American postwar aircraft
Vought F6U Pirate
The first turbojet powered aircraft designed by Chance Vought was awarded a contract
from the US Navy for three prototypes on December 29, 1944. A total of 65 had been ordered
but after 30 had been delivered, the remainder were cancelled.
Straight-wing jet fighter, an ugly and unsuccessful aircraft. The design was
conventional, with straight wings, a blunt nose, small wing root jet intakes, and small
additional fins at the tips of the tailplane. The construction was innovative, with use of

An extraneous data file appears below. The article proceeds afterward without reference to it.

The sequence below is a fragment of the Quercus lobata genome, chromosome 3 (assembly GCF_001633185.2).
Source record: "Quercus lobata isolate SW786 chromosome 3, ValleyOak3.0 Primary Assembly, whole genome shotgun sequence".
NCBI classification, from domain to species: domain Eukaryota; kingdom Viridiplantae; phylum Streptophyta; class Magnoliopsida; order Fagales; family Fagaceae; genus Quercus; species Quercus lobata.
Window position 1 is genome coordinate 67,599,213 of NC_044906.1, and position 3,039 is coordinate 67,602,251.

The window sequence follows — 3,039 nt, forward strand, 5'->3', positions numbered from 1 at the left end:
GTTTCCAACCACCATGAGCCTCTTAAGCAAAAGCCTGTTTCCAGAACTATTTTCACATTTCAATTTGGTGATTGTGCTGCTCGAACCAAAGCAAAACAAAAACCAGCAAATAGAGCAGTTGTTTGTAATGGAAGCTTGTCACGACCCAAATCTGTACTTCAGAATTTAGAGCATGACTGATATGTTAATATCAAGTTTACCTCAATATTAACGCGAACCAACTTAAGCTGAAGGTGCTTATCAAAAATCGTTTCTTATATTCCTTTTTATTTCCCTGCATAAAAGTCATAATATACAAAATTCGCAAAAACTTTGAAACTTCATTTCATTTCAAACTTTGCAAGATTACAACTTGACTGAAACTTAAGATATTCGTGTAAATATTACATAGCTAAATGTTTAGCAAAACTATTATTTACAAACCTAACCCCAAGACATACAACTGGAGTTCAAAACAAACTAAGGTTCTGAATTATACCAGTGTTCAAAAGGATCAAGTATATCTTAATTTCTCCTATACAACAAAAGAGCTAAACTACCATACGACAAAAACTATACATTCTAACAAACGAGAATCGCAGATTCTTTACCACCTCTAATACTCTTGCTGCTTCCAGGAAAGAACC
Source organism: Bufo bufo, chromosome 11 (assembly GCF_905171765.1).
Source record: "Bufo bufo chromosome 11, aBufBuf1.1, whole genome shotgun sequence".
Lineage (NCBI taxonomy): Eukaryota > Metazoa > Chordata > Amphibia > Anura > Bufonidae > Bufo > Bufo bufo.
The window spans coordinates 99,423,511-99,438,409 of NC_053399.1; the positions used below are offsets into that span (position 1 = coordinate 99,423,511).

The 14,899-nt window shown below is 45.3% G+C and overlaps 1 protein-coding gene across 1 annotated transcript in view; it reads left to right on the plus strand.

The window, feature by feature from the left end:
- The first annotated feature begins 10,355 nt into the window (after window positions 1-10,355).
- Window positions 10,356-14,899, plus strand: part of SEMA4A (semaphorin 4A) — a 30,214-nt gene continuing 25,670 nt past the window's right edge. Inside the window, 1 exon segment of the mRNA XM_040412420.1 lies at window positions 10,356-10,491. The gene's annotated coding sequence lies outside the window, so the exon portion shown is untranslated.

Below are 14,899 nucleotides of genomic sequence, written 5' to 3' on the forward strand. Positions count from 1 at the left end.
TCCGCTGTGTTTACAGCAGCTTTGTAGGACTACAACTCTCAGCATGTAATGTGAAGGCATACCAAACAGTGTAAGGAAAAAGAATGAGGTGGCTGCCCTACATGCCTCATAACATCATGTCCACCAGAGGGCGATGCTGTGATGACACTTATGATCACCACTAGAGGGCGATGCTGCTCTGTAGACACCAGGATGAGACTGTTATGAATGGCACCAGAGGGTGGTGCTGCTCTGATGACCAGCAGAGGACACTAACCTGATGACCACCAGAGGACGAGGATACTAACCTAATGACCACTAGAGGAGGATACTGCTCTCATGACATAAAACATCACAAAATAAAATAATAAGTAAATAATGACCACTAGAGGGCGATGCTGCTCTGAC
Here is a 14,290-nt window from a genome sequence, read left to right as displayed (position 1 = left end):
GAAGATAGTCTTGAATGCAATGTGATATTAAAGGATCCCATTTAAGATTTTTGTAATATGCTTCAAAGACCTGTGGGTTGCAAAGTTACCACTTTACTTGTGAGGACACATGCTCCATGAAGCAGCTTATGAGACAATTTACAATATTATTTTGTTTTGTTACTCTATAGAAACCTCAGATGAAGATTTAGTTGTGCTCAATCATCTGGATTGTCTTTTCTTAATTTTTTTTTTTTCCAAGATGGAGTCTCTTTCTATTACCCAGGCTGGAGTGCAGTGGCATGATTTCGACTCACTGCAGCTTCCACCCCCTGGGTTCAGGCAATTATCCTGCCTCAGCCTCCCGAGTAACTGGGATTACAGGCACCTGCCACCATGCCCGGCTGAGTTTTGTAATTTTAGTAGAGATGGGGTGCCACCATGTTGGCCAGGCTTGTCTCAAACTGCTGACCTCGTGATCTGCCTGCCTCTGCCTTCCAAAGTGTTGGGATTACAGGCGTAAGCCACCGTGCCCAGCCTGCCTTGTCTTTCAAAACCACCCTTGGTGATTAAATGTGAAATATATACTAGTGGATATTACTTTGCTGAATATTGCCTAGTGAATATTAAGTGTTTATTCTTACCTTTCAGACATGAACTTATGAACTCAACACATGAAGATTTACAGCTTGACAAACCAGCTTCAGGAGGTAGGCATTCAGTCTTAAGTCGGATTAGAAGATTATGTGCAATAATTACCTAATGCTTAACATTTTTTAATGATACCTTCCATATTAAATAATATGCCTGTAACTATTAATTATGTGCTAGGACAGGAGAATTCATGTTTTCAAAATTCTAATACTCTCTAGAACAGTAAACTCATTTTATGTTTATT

glassfibre and balsa wood. The F6U was underpowered, and was modified to become the first
operational jet fighter with an afterburner. Even then the performance was described as
"sub-marginal", and they were assigned to development tasks and training.
F6U-1: Westinghouse J34-WE-22 turbojet mounted in the aft fuselage
F6U-1P: given to one of the production F6U-1s following the installation of cameras for
evaluation in a reconnaissance role.
||One Westinghouse J34-WE-30 turbojet
||203.4 sq ft
||18.90 sq m
||4x 20mm cannon
||October 2, 1946
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